The Power of the Monte Carlo Simulation & How to Use It
Machine learning and Artificial Intelligence technologies are excellent methods for extracting insight from vast amount of data. But how do you generate insight when there is limited or inaccurate data?
Consider a scenario where a variety of outcomes exists with different degrees of certainty and data accuracy. For example, measuring risks of international oil and gas projects. These projects feature high capital-intensity, high risks, and contract diversity. Therefore, in order to help decision makers make more reasonable decisions under uncertainty, it is necessary to measure the risks.
Handling scenarios like this using machine learning techniques is very complex and requires a lot of accurate data. How, then, can you generate insight?
The simple answer is the Monte Carlo Simulation method.
The method could be applied to simulate the stochastic distribution of risk factors in a probabilistic model. The potential is incredible, and the opportunities are never-ending.
To demonstrate the usage of this technique, we are going to apply this rightly popular method to an incredibly complex pipeline integrity case and discuss the way infrastructure and compute challenges were handled.
First, however, let’s break down exactly what the Monte Carlo Simulation (MCS) is and how it functions as such an important tool.
A Powerful Data Science Multitool
The Monte Carlo Simulation method is a broad class of mathematical algorithms that uses repeated random sampling to gain probabilistic insights into problems. MCS is used to model the probability of different outcomes in a process that cannot easily be predicted due to the intervention of random variables. It is a technique used to understand the impact of risk and uncertainty in prediction and forecasting models. A Monte Carlo Simulation can be used to tackle a range of problems in finance, oil and gas, engineering, project management, supply chain, risk analysis, and science.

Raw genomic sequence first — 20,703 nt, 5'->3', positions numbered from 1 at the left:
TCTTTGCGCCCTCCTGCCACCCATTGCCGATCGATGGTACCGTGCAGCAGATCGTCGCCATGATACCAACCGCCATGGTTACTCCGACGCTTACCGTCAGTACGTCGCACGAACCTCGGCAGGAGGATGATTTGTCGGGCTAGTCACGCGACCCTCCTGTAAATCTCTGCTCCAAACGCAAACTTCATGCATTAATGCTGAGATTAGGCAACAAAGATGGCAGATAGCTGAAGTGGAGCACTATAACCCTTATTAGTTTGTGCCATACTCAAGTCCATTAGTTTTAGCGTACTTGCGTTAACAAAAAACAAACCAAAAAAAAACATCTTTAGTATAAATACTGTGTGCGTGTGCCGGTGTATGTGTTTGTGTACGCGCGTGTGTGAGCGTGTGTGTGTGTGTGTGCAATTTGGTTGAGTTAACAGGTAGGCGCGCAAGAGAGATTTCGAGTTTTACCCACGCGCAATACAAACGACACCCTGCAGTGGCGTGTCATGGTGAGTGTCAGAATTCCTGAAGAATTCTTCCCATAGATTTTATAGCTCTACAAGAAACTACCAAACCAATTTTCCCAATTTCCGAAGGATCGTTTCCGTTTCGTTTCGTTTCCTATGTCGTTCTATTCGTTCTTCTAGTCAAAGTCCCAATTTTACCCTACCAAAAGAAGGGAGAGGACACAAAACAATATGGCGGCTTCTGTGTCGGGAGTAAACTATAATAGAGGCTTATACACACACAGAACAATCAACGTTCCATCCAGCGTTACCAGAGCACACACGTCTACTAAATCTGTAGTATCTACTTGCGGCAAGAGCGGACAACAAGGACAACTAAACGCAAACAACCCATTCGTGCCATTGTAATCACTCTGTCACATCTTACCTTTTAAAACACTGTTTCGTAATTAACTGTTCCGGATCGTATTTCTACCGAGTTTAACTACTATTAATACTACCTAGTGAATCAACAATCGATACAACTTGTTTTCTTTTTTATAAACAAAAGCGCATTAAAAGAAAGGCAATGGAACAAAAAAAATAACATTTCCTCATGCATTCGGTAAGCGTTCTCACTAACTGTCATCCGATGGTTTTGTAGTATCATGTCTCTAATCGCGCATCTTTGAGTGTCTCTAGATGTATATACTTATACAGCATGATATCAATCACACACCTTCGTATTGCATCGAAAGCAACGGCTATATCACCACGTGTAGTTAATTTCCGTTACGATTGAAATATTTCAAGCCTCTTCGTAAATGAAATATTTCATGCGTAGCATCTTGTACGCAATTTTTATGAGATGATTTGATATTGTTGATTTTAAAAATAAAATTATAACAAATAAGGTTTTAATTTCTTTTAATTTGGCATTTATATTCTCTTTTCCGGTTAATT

The simulation is used when:
A process cannot be easily predicted due to involved risks and uncertainties
The relationship between influential factors is too complex for traditional statistical models
Data is sufficient but not abundant
Data on outcomes/results are impossible or costly to collect
When faced with significant uncertainty in the process of making a forecast or estimation, rather than just replacing the uncertain variable with a single average number, the Monte Carlo Simulation does better, by representing uncertainty with distributions. Through the MCS, uncertainties in the input distributions is propagated to the output. The output is then a distribution of the millions of probable scenarios that are likely to happen given the input parameters. This makes MCS a very popular approach for risk analysis in business, engineering and operational problems, when there is always a degree of uncertainty in input parameters and output.
Below is a simple diagram demonstrating the MCS method:
For an equation: x + y = z, where x and y are single values, z is simply a sum of x and y.
Now, imagine instead of x and y being a single number, they are probabilistic distributions. In order to solve for z, a random number is sampled from each of the distributions, and subsequently plugged into the equation. This process of “sample -> substitute -> solve” is repeated many times, and the end values are collected to generate a distribution of z.
The Benefits of Monte Carlo Simulation
MCS offers a number of advantages over deterministic statistical methods when approaching complex problems:
What-if scenario analysis can be conducted, and the impact of changes in input variables can be tested with no real consequences.
Simulation model can be calibrated by adjusting the distribution models for input variables.
Better decision-making is made possible, as the distribution of estimated variable of interest provides more insights. Decisions can be made based on probable scenarios and a range of values instead of a single value result.
Accounting for uncertainties by using input distribution mitigates the risk of making assumptions. Input distributions take into account errors, variations and uncertainties innately.
Extreme events and rare instances can be simulated when performing risk analysis.
Challenges Utilizing MCS Across Industries
With all the benefits that MCS provides, this method is still not broadly utilized across industries. There are number of roadblocks that organizations face when trying to run simulation at scale. Here are three of the most common challenges:
Failure to define the right distributions for input parameters: This requires deep knowledge of the behaviour of parameters individually and in relationship with other parameters, as well as the ability to translate that knowledge into available and existing data and define the right distribution for each input parameter.
Inefficient sample size in designing the simulation: MCS is a computationally intensive solution and it can easily get very costly. With the right sample size, companies can reduce the compute, time, and cost, and still achieve the desired accuracy. Optimizing sample size for different scenarios and thresholds will allow organizations to run the simulation at scale and cost/time effectively.